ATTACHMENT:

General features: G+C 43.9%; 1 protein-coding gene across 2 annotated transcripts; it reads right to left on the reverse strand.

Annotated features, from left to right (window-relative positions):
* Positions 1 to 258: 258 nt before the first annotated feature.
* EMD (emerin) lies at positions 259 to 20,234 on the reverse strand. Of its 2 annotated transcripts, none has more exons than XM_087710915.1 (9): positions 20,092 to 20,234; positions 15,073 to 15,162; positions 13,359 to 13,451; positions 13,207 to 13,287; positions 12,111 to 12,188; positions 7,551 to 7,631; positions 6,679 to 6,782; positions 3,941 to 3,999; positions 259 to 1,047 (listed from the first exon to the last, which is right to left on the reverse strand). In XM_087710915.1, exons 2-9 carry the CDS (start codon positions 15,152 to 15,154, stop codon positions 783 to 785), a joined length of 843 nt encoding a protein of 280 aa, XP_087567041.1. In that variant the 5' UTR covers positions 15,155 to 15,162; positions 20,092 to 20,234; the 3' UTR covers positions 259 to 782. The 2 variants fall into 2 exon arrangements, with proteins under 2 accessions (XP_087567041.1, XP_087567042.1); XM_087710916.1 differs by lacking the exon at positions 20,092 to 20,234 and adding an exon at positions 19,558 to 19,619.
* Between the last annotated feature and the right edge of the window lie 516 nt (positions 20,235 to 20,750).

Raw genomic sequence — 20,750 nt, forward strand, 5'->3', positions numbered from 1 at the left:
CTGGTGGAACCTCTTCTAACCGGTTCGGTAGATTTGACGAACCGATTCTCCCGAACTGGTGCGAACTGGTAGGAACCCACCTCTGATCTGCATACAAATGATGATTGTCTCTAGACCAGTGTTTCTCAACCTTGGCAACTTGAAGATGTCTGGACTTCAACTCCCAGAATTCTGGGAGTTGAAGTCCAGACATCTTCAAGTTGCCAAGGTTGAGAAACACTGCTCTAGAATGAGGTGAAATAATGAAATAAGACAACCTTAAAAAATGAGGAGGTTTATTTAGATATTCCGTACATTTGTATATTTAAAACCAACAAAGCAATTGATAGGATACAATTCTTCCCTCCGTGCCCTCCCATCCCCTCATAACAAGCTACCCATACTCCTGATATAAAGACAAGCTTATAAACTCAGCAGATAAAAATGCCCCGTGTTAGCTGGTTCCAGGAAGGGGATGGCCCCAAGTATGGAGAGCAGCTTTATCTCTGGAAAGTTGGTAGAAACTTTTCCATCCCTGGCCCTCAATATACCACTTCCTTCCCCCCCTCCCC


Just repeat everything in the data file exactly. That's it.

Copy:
General features: G+C 43.9%; 1 protein-coding gene across 2 annotated transcripts; it reads right to left on the reverse strand.

Annotated features, from left to right (window-relative positions):
* Positions 1 to 258: 258 nt before the first annotated feature.
* EMD (emerin) lies at positions 259 to 20,234 on the reverse strand. Of its 2 annotated transcripts, none has more exons than XM_087710915.1 (9): positions 20,092 to 20,234; positions 15,073 to 15,162; positions 13,359 to 13,451; positions 13,207 to 13,287; positions 12,111 to 12,188; positions 7,551 to 7,631; positions 6,679 to 6,782; positions 3,941 to 3,999; positions 259 to 1,047 (listed from the first exon to the last, which is right to left on the reverse strand). In XM_087710915.1, exons 2-9 carry the CDS (start codon positions 15,152 to 15,154, stop codon positions 783 to 785), a joined length of 843 nt encoding a protein of 280 aa, XP_087567041.1. In that variant the 5' UTR covers positions 15,155 to 15,162; positions 20,092 to 20,234; the 3' UTR covers positions 259 to 782. The 2 variants fall into 2 exon arrangements, with proteins under 2 accessions (XP_087567041.1, XP_087567042.1); XM_087710916.1 differs by lacking the exon at positions 20,092 to 20,234 and adding an exon at positions 19,558 to 19,619.
* Between the last annotated feature and the right edge of the window lie 516 nt (positions 20,235 to 20,750).

Raw genomic sequence — 20,750 nt, forward strand, 5'->3', positions numbered from 1 at the left:
CTGGTGGAACCTCTTCTAACCGGTTCGGTAGATTTGACGAACCGATTCTCCCGAACTGGTGCGAACTGGTAGGAACCCACCTCTGATCTGCATACAAATGATGATTGTCTCTAGACCAGTGTTTCTCAACCTTGGCAACTTGAAGATGTCTGGACTTCAACTCCCAGAATTCTGGGAGTTGAAGTCCAGACATCTTCAAGTTGCCAAGGTTGAGAAACACTGCTCTAGAATGAGGTGAAATAATGAAATAAGACAACCTTAAAAAATGAGGAGGTTTATTTAGATATTCCGTACATTTGTATATTTAAAACCAACAAAGCAATTGATAGGATACAATTCTTCCCTCCGTGCCCTCCCATCCCCTCATAACAAGCTACCCATACTCCTGATATAAAGACAAGCTTATAAACTCAGCAGATAAAAATGCCCCGTGTTAGCTGGTTCCAGGAAGGGGATGGCCCCAAGTATGGAGAGCAGCTTTATCTCTGGAAAGTTGGTAGAAACTTTTCCATCCCTGGCCCTCAATATACCACTTCCTTCCCCCCCTCCCC